QUNU — Anti-apartheid champion Nelson Mandela was buried in his home village on Sunday after a funeral that mixed ancient tribal rituals with a display of the might of the new, integrated South Africa.
Military officers, both black and white, rolled Mandela's flag-draped coffin to the family burial plot in the village of Qunu. Formations of planes and military helicopters, South African flags flapping from the bellies, flew over the green hills where thousands of mourners had gathered.
Unlike a public memorial service on Tuesday at a stadium that was rife with problems, the funeral and burial — broadcast on many TV channels — went smoothly, although behind schedule. The ceremonies mixed solemnity with joy at Mandela's accomplishments, lasted all morning and into the afternoon and were fit for African royalty. Mandela, South Africa's first black president, is descended from royalty.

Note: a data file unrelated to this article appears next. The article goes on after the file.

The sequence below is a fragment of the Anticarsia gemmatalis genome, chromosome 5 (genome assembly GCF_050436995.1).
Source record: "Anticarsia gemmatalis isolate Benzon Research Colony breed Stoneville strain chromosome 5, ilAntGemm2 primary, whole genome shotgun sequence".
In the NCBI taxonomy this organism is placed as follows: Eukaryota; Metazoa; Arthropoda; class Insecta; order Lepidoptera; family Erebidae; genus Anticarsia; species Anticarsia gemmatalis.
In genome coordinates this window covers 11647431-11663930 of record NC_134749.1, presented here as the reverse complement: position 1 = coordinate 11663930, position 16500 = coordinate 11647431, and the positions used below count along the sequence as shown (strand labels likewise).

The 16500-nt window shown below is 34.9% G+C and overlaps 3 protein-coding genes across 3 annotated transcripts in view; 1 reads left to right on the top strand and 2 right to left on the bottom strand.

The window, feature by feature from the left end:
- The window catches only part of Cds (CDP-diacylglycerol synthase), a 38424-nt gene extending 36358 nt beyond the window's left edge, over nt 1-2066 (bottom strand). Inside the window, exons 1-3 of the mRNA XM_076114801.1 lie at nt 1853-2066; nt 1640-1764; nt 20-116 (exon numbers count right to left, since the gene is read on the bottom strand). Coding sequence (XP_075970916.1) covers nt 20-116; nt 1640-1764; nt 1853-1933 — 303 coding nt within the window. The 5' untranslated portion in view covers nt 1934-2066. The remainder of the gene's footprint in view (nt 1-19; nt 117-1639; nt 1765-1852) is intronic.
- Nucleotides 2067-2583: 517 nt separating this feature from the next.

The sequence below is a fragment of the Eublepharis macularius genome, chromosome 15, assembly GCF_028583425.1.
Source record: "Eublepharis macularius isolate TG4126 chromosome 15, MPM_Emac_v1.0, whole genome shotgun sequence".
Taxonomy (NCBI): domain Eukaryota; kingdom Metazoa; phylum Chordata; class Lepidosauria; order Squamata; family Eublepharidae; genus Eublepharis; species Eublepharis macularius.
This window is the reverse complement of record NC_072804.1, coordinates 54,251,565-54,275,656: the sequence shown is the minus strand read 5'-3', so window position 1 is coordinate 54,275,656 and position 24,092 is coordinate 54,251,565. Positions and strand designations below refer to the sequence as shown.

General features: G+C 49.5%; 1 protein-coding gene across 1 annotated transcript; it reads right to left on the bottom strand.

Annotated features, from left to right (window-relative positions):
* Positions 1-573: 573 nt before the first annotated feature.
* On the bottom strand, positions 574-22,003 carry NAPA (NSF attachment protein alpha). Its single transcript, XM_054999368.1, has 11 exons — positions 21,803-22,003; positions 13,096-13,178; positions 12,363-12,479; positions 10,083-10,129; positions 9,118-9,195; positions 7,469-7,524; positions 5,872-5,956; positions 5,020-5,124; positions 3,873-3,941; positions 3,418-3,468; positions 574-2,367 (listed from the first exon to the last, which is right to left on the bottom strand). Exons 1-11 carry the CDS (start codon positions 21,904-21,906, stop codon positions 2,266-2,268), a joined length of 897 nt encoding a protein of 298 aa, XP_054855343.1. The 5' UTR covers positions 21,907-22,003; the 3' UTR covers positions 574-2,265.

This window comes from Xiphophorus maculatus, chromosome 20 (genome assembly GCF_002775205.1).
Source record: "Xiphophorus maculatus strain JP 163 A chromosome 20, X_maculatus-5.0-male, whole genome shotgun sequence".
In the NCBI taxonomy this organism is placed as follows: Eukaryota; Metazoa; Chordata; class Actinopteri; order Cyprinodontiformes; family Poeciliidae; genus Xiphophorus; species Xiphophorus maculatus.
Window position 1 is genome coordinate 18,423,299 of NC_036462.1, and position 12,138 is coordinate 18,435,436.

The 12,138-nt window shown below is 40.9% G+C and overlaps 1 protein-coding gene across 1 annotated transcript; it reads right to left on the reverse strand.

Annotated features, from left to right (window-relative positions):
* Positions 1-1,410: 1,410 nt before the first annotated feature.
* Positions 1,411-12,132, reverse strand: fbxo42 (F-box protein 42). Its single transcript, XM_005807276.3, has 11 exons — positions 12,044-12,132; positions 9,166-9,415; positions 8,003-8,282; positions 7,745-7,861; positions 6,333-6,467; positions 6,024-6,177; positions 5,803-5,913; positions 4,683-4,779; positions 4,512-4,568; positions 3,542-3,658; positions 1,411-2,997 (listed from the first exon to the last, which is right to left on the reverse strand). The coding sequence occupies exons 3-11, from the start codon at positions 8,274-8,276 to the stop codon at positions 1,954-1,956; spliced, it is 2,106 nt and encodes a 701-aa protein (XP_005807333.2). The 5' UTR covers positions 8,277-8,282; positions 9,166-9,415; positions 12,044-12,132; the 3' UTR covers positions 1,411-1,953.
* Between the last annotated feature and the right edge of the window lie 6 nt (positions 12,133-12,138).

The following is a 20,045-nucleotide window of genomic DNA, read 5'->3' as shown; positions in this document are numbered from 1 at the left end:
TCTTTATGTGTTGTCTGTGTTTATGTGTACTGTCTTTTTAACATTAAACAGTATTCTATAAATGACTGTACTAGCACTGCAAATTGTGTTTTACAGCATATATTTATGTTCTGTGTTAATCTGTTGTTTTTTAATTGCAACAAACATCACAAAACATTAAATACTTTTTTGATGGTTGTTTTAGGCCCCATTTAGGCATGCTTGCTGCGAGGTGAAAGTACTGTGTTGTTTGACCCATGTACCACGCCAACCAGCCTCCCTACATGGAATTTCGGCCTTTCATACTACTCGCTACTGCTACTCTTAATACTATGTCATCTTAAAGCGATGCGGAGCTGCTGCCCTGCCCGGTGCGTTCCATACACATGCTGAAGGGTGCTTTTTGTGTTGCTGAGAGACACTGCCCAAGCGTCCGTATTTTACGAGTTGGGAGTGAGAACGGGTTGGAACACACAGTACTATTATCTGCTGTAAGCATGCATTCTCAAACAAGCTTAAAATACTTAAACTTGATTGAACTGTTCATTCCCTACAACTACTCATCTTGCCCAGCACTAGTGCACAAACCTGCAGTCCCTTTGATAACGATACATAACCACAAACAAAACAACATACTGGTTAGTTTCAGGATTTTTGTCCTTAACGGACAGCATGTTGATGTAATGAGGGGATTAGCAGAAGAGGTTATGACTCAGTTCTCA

Several thousand gathered in a huge white tent at the Mandela family compound for the state funeral that preceded a private service at the gravesite. Songs, speeches and the boom of artillery rang across the fields and a tribal chief draped in animal skin declared: "A great tree has fallen."
Mandela, who spent 27 years in jail as a prisoner of the racist white government and emerged to lead a delicate transition to democracy, died on Dec. 5 at the age of 95 after a long illness.